14th May

The Great Spotted Cuckoo remained at Reap Lane and stole the show again today; however, a Serin that showed up from time to time through the morning at the Obs was a decent bonus for many, a Bee-eater that was heard but remained unseen over Bumpers Lane was a nice surprise for its lone observer and there were enough common migrants about to provide interest for the fieldworkers. Grounded migrants weren't exactly plentiful but the arrival of newcomers throughout the morning was constant enough to hint at there always being something good just around the corner; 25 Blackcaps, 20 Spotted Flycatchers and 10 each of Sedge Warbler and Chiffchaff made up the bulk of the numbers at the Bill, where a good range of other species were in low single figure totals; a Hobby passed through at Reap Lane, whilst 2 Short-eared Owls, a Curlew and a Siskin were all somewhat out of season at the Bill.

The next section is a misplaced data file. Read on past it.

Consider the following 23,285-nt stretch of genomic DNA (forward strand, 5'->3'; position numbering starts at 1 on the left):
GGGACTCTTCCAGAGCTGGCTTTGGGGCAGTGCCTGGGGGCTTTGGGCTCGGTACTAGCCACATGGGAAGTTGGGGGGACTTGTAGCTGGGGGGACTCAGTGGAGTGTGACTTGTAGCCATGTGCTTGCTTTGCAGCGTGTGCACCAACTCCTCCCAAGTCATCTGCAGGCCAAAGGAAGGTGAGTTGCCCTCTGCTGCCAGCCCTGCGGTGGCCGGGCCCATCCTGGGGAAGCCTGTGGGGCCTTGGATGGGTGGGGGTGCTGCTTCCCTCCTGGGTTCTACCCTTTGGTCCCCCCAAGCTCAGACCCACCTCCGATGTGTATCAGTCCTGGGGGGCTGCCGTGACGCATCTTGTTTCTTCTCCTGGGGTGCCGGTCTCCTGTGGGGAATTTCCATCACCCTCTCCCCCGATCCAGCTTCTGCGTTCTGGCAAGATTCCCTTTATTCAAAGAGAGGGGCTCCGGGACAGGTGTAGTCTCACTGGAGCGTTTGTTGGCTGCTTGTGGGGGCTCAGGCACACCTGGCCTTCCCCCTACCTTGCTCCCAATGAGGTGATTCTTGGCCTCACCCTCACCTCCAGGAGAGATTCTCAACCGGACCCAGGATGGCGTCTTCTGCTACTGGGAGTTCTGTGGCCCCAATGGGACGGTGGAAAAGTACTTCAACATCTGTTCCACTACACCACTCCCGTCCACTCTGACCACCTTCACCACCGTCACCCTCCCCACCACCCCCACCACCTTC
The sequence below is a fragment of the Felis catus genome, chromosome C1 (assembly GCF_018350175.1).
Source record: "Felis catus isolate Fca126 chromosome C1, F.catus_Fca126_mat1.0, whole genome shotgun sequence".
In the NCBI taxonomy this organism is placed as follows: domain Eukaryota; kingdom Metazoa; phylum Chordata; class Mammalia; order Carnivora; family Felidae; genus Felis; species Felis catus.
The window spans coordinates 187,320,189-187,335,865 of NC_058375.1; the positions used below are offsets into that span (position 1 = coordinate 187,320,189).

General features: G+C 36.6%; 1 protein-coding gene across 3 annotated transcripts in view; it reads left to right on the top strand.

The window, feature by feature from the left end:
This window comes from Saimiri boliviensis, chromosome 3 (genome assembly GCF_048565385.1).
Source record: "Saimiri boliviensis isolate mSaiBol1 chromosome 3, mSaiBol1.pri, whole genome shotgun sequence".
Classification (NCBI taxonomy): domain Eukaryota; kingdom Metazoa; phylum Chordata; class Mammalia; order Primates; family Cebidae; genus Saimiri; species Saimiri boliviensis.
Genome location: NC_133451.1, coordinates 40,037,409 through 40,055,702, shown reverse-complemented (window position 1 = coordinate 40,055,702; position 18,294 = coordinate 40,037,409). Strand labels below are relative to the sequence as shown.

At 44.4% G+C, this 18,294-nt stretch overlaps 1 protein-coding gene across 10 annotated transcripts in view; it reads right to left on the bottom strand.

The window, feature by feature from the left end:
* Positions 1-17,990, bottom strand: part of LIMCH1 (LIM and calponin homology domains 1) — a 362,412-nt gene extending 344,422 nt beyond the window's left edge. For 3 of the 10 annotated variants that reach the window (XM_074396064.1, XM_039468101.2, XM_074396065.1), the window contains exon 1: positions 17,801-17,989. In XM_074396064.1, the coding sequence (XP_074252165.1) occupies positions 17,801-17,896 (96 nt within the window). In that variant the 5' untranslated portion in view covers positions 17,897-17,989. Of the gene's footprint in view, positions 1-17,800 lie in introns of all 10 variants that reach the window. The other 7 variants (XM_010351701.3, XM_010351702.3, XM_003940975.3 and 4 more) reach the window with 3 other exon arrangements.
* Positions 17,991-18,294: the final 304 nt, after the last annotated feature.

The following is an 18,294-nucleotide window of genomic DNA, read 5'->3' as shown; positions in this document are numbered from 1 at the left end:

After one or two quite indifferent visits just lately we were very pleased to hear today from Nick Hopper that the first night of his last attempt at nocturnal sound recording - last Tuesday/Wednesday 10th/11th - coincided with some decent passage. Nick reports that the most noteworthy bird was a Moorhen; waders comprised 2 flocks of Purple Sandpipers, 7 Common Sandpiper, a Bar-tailed Godwit, at least 10 flocks of Whimbrel, 7 flocks of Ringed Plover, 11 flocks of Dunlins and 2 Turnstones, whilst there were also 3 parties of Arctic Tern, 4 parties of Common Tern and a Sandwich Tern. Further noteworthy loggings included a Grey Heron, 4 Pied Flycatchers, 3 Spotted Flycatchers and 2 Tree Pipit. 

A few mixed wader flocks with quite a few birds giving other types of social calls as well as the more recognised flight calls made for some lengthy analysis!  Some like this Dunlin even did a bit of singing:

Oddest bird is what surely is a Guillemot calling!  The call was recorded twice in 10 mins then once more an hour later. The sonogram is a very good fit; it didn't come close and this is the loudest of the calls: